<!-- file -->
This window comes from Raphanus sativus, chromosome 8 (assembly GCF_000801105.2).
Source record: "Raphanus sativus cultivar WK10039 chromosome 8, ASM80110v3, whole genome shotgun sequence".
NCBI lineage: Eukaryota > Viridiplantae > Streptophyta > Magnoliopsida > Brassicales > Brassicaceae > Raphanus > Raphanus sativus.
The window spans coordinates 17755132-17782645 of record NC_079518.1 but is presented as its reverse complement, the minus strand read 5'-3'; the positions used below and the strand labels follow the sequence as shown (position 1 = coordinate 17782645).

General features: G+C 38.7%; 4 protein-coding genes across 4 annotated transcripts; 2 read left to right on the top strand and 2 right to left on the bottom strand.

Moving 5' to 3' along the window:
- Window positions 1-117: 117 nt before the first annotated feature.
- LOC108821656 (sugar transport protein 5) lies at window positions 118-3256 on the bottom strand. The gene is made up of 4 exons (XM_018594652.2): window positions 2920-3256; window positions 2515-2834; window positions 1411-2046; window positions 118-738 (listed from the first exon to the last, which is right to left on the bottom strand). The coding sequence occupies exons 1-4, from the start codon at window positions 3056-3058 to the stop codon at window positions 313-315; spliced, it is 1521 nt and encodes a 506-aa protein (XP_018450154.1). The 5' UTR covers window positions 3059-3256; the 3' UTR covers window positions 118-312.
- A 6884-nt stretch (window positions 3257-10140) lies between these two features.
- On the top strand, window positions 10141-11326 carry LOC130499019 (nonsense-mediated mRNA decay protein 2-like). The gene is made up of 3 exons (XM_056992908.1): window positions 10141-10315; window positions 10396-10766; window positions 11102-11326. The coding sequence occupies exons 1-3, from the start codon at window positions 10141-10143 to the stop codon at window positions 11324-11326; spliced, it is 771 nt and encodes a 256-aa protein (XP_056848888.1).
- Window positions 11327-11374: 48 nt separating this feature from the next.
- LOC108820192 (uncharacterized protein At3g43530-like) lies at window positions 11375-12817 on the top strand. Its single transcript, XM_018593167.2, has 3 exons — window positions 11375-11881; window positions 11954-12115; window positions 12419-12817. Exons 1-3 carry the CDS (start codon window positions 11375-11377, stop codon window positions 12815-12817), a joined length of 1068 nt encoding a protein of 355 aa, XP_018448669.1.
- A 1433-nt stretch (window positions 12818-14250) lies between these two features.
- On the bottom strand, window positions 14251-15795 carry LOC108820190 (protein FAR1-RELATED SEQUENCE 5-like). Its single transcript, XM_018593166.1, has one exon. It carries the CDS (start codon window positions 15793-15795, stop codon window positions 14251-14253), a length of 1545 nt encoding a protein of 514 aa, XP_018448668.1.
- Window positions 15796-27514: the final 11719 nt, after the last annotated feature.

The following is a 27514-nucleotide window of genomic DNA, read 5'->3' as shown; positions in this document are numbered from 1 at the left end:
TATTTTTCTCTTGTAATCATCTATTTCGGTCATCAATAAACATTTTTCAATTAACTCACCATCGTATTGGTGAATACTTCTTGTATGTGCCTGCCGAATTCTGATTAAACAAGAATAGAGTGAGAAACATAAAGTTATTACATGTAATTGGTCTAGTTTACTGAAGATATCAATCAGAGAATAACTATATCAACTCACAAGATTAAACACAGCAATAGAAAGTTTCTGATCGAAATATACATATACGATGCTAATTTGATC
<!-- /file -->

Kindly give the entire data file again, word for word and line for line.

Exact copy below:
This window comes from Raphanus sativus, chromosome 8 (assembly GCF_000801105.2).
Source record: "Raphanus sativus cultivar WK10039 chromosome 8, ASM80110v3, whole genome shotgun sequence".
NCBI lineage: Eukaryota > Viridiplantae > Streptophyta > Magnoliopsida > Brassicales > Brassicaceae > Raphanus > Raphanus sativus.
The window spans coordinates 17755132-17782645 of record NC_079518.1 but is presented as its reverse complement, the minus strand read 5'-3'; the positions used below and the strand labels follow the sequence as shown (position 1 = coordinate 17782645).

General features: G+C 38.7%; 4 protein-coding genes across 4 annotated transcripts; 2 read left to right on the top strand and 2 right to left on the bottom strand.

Moving 5' to 3' along the window:
- Window positions 1-117: 117 nt before the first annotated feature.
- LOC108821656 (sugar transport protein 5) lies at window positions 118-3256 on the bottom strand. The gene is made up of 4 exons (XM_018594652.2): window positions 2920-3256; window positions 2515-2834; window positions 1411-2046; window positions 118-738 (listed from the first exon to the last, which is right to left on the bottom strand). The coding sequence occupies exons 1-4, from the start codon at window positions 3056-3058 to the stop codon at window positions 313-315; spliced, it is 1521 nt and encodes a 506-aa protein (XP_018450154.1). The 5' UTR covers window positions 3059-3256; the 3' UTR covers window positions 118-312.
- A 6884-nt stretch (window positions 3257-10140) lies between these two features.
- On the top strand, window positions 10141-11326 carry LOC130499019 (nonsense-mediated mRNA decay protein 2-like). The gene is made up of 3 exons (XM_056992908.1): window positions 10141-10315; window positions 10396-10766; window positions 11102-11326. The coding sequence occupies exons 1-3, from the start codon at window positions 10141-10143 to the stop codon at window positions 11324-11326; spliced, it is 771 nt and encodes a 256-aa protein (XP_056848888.1).
- Window positions 11327-11374: 48 nt separating this feature from the next.
- LOC108820192 (uncharacterized protein At3g43530-like) lies at window positions 11375-12817 on the top strand. Its single transcript, XM_018593167.2, has 3 exons — window positions 11375-11881; window positions 11954-12115; window positions 12419-12817. Exons 1-3 carry the CDS (start codon window positions 11375-11377, stop codon window positions 12815-12817), a joined length of 1068 nt encoding a protein of 355 aa, XP_018448669.1.
- A 1433-nt stretch (window positions 12818-14250) lies between these two features.
- On the bottom strand, window positions 14251-15795 carry LOC108820190 (protein FAR1-RELATED SEQUENCE 5-like). Its single transcript, XM_018593166.1, has one exon. It carries the CDS (start codon window positions 15793-15795, stop codon window positions 14251-14253), a length of 1545 nt encoding a protein of 514 aa, XP_018448668.1.
- Window positions 15796-27514: the final 11719 nt, after the last annotated feature.

The following is a 27514-nucleotide window of genomic DNA, read 5'->3' as shown; positions in this document are numbered from 1 at the left end:
TATTTTTCTCTTGTAATCATCTATTTCGGTCATCAATAAACATTTTTCAATTAACTCACCATCGTATTGGTGAATACTTCTTGTATGTGCCTGCCGAATTCTGATTAAACAAGAATAGAGTGAGAAACATAAAGTTATTACATGTAATTGGTCTAGTTTACTGAAGATATCAATCAGAGAATAACTATATCAACTCACAAGATTAAACACAGCAATAGAAAGTTTCTGATCGAAATATACATATACGATGCTAATTTGATC